In Costa Rica you are required by law to get your car inspected every year. The inspection is called the RTV, and it costs about 10,000 colones. If you pass the test, you get a little sticker that goes on your windshield. If the cops pull you over with an expired RTV, you're screwed.
So this month our car's inspection needed to be completed and we did not want to mess around and wait too long. We asked our Tico friend Duglas (who is also a mechanic) to fix up our car for us and take it in for the RTV. The inspection is pretty rigorous, it helps to know about cars so that you can fix any problems that the inspectors find.
Duglas did a few things to fix up our car. He installed a new windshield wiper fluid reservoir, fixed a light, and even took off our "mataburro." The mataburro is more commonly known as a brush guard in English, but apparently in Latin America they are used for killing donkeys according to the name. The reason why he took it off was because the inspectors are very particular about the license plate being very visible, and the mataburro concealed it slightly. Then drove 45 minutes to Nicoya, which is the closest town where you can do the inspection.
I was not present to see any of this, but Duglas later recounted how the inspection went. There were several problems, such as the mirror being loose, the muffler sounding strange, and the most concerning, our vehicle ID number on the chassis had been welded over. Fortunately they eventually let these mistakes go, including the chassis number, because the chassis had also been welded in another spot. They said that this proved that there had really been chassis problems in the past (which is concerning as well), and the number was not missing because it was a stolen car.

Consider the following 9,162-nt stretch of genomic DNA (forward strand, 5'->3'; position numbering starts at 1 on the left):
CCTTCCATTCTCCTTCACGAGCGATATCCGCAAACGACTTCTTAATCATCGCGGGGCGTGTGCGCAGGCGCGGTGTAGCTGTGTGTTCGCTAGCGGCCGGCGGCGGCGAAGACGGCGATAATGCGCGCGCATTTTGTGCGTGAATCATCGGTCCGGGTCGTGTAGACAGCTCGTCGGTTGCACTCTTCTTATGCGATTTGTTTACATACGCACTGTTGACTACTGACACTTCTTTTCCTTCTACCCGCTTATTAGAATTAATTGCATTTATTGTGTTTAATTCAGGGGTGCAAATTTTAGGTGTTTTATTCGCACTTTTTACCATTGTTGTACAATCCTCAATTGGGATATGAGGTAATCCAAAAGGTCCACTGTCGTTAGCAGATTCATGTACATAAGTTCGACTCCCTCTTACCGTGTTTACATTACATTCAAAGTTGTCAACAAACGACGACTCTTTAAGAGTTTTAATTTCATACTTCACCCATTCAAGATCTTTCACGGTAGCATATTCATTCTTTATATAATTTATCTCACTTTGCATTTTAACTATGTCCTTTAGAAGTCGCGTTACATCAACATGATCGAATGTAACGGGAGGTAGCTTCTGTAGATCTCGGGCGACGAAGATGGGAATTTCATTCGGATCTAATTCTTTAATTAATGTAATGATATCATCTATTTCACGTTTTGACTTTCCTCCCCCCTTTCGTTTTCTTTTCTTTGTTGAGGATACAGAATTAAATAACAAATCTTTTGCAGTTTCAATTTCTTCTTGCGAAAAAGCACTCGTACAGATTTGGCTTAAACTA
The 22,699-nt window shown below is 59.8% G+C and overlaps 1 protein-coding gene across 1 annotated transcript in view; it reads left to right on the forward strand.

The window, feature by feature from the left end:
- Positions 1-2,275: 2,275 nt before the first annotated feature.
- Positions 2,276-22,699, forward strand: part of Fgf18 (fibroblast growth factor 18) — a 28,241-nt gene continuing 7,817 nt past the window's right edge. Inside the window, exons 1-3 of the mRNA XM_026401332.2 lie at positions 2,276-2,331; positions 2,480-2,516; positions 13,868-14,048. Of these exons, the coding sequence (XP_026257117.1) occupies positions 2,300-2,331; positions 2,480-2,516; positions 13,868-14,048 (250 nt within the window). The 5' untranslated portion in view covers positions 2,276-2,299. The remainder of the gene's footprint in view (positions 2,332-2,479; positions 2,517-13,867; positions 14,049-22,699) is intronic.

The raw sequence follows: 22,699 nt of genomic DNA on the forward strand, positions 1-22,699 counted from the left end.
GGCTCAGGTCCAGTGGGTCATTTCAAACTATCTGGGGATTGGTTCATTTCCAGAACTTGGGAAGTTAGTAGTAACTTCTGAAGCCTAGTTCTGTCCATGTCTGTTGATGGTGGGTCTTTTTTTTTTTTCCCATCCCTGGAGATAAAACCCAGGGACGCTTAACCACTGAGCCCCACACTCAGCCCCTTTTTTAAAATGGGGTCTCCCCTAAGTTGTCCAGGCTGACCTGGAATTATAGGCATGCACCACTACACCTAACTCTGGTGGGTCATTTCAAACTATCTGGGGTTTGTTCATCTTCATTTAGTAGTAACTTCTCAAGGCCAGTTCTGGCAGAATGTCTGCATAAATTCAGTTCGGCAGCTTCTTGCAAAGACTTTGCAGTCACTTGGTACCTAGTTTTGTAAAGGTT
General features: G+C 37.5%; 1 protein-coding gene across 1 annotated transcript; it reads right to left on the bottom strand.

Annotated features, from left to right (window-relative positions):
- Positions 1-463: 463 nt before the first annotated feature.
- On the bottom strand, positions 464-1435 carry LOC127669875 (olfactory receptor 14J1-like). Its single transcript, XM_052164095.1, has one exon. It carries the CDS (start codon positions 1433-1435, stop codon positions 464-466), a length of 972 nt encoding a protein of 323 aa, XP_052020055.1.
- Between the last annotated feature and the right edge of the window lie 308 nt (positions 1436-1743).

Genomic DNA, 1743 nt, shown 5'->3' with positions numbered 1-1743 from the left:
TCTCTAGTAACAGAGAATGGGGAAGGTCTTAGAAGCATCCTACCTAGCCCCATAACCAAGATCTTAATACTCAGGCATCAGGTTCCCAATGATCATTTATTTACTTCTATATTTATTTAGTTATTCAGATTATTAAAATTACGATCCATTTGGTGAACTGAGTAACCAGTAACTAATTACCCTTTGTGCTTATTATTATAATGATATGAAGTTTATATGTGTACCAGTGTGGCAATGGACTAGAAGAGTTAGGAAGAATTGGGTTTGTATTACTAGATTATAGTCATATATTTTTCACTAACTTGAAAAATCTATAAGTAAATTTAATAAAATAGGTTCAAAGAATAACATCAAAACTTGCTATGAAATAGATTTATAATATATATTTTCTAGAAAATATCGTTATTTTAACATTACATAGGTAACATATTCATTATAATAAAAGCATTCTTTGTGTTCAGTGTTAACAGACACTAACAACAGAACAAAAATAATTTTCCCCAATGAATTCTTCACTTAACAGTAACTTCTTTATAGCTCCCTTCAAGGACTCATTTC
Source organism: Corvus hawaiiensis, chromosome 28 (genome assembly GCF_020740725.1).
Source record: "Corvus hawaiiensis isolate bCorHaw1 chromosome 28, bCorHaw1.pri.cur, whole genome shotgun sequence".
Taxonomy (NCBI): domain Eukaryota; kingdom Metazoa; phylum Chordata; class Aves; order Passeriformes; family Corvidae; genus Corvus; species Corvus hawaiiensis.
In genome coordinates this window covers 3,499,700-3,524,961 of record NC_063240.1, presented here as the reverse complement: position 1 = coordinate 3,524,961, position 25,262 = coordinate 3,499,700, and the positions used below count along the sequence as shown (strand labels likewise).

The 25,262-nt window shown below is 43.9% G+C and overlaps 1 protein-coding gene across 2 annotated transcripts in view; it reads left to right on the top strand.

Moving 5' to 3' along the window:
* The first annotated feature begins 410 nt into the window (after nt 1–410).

So, finally came the emissions test. Duglas' wife Katia is our school secretary, and she had assured me ahead of time that if the car did not pass the emissions test, Duglas knew a trick. Well the car did not pass, so Duglas used his trick.
He told the inspection people that he would go work on the car a little and come back again. Here is the genius part: He took the car and emptied the gas tank. After this he added alcohol to the gas tank (which burns very clean, like ethanol). Next, he used some kind of product that he described as "little balls that you use to make your clothes smell good." I believe he said that he put the balls in the muffler of the car, and then he went back for a re-inspection.
This time the car passed! We would have never been able to pass the inspection on our own, so we were so grateful to Duglas. Our car is totally legal to drive around, and we don't have to worry when we drive by the cops. We also know a great trick for if we ever have problems passing a smog check when we move back to the states.